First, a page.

Jeff Daniels minces no words when it comes to naming his inspiration for writing, directing and starring in his latest film, “Escanaba in da Moonlight.” “I”ve wanted to do all three ever since working with Woody Allen on the “Purple Rose of Cairo” in 1985.” The Michigan native and star of such eclectic films as “Dumb and Dumber,” “Terms of Endearment,” and “101 Dalmatians” discussed his new film with The Michigan Daily.

Daniels enjoys the power of having creative control over every aspect of his film, including producing. This is the first film financed by his Purple Rose Films. “As an actor, you”re kind of a hired gun. Instead of being overwhelmed by [being a director, actor, and writer] all three of those people, who all happened to be me, ended up trying to make the same movie. That doesn”t always happen.”

As producer, Daniels hired most of his own cast from the Purple Rose Theater”s stage production of “Escanaba,” Michigan”s longest running play. “These guys had literally played these roles five hundred times, so any nerves they had about working on their first big film set disappeared.”

Daniels, as Rueben Soady, a Michigan man who is a disgrace to his hunting family because he, at 43 years of age, has never bagged a buck, anchors the cast. Character actor Harve Presnell, best know for his role as the tough-as-nails Wade Gustafson in “Fargo” plays the patriarch of the Soady family. Daniels has nothing but praise for Presnell, a veteran of both stage and screen. “He couldn”t have been more professional, which was a great example to the “Purple Rose” guys, who are all pros, but here”s how a real pro acts on a movie set.”

The movie was filmed on location in Escanaba, Michigan, a small upper-peninsula town that wasn”t used to the Hollywood treatment. “They were thrilled that we were there. Whatever we needed, we had three of them in half an hour. It was constantly like that.”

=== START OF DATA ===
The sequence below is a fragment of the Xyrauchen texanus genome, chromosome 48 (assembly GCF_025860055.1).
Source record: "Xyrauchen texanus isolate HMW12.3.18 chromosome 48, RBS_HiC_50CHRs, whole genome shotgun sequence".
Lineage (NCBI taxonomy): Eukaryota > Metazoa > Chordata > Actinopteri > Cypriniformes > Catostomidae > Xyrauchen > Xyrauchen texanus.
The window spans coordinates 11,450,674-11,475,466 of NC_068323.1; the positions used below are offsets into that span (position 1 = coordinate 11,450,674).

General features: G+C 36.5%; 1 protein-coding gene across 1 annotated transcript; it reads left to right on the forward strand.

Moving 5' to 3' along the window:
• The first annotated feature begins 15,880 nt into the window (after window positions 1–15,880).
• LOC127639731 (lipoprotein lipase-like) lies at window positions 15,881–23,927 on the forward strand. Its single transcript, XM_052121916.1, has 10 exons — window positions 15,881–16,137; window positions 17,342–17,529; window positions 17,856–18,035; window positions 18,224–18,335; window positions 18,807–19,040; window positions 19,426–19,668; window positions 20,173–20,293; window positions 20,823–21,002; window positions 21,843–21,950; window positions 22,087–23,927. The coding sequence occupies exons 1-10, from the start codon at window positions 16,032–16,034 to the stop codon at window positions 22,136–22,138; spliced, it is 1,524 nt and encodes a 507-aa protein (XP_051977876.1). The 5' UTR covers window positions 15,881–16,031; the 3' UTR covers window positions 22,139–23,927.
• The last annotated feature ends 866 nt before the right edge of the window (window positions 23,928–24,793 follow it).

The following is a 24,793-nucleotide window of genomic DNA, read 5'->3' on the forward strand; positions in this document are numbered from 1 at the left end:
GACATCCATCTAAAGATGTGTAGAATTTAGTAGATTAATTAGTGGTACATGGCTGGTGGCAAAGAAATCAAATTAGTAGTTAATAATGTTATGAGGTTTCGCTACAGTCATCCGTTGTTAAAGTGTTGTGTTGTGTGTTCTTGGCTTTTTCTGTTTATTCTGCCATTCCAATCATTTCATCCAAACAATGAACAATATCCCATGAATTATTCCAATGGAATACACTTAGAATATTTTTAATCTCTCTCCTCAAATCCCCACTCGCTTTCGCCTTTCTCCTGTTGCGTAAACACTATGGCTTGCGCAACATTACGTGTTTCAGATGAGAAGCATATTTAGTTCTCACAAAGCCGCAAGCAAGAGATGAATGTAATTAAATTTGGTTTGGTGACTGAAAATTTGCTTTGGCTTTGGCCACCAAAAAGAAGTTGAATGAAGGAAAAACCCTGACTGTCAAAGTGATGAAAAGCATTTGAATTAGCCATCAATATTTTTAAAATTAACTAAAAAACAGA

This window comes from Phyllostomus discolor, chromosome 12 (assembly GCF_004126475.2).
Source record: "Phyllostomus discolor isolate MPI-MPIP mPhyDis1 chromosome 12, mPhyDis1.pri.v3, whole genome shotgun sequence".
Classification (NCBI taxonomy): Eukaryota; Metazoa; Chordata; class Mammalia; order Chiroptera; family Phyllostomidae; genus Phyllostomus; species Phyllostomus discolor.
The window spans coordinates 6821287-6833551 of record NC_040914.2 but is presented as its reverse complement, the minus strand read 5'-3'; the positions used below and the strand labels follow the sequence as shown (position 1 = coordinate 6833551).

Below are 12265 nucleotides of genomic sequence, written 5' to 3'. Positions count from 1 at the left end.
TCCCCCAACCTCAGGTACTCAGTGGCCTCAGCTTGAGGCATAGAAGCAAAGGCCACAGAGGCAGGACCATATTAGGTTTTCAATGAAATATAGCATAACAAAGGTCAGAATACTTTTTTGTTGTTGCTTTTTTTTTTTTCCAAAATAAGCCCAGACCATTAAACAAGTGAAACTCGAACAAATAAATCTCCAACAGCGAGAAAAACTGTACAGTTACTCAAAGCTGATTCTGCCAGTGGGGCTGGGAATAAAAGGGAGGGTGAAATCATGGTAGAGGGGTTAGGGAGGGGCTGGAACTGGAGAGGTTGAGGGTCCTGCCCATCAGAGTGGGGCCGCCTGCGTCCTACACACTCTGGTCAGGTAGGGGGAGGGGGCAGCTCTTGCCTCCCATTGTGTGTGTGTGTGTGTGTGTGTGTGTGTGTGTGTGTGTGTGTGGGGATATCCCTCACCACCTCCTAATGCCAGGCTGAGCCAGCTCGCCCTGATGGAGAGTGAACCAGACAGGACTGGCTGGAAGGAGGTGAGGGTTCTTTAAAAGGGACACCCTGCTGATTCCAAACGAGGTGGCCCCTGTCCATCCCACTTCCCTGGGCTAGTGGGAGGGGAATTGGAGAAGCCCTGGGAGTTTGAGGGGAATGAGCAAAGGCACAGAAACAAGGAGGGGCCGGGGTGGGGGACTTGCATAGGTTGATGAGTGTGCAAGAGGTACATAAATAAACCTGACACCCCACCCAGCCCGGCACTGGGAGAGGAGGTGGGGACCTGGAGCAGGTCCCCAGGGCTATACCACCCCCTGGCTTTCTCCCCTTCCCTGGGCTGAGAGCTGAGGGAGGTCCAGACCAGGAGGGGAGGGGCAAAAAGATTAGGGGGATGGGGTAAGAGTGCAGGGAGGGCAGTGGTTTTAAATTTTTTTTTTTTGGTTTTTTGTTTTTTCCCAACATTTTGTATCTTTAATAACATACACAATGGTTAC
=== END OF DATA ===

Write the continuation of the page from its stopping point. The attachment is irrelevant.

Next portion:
When asked about the “Yoopers” notorious dislike for tourists that come across the Mackinaw Bridge, Daniels had to admit that not everyone was thrilled to see them. “There were a few guys with the pick-up trucks and the gun racks that said “Go back to Hollywood.” There were those that felt we were just making fun of them, but these were people that had not read the script, didn”t know the story, and were just judging, preconceived notions.”

The film version of “Escanaba” opened this past weekend in Michigan, and is currently seeking a studio for wide distribution. Daniels continues to split his career from big budget Hollywood blockbusters (“Speed”) and running the Purple Rose Theater in Chelsea, Michigan. The actor feels that the mid-west”s talent pool has not been fully exploited. Despite the growing national popularity of the theater, Daniels promises to maintain the distinct Michigan flavor of his productions.

“It”s what got us here. We will always hold true because it”s important to me, to the mission, to workshop and produce mid-western writers and actors.”

He admits that the Theater Company still receives many bad plays, and that they cannot teach talent. “The trick is finding a writer that has a voice If you can find somebody who can think funny and write funny, the structure and the story work, we can teach them to do that, but you can”t teach someone to have a voice, and you can”t teach them to be funny.

Daniels has just finished the fourth draft of the second film he hopes to produce with Purple Rose Films. It is a comedy about a door-to-door vacuum cleaner salesman and Daniels plans to film it somewhere in southeastern Michigan. That is, assuming that “Escanaba in da Moonlight” is successful. Even for a big Hollywood actor, the success of his labor of love is important. “We”re hoping the movie does well enough to keep going.”

And if that means more films for and by Michigan natives, then we”re right with you, Mr. Daniels.

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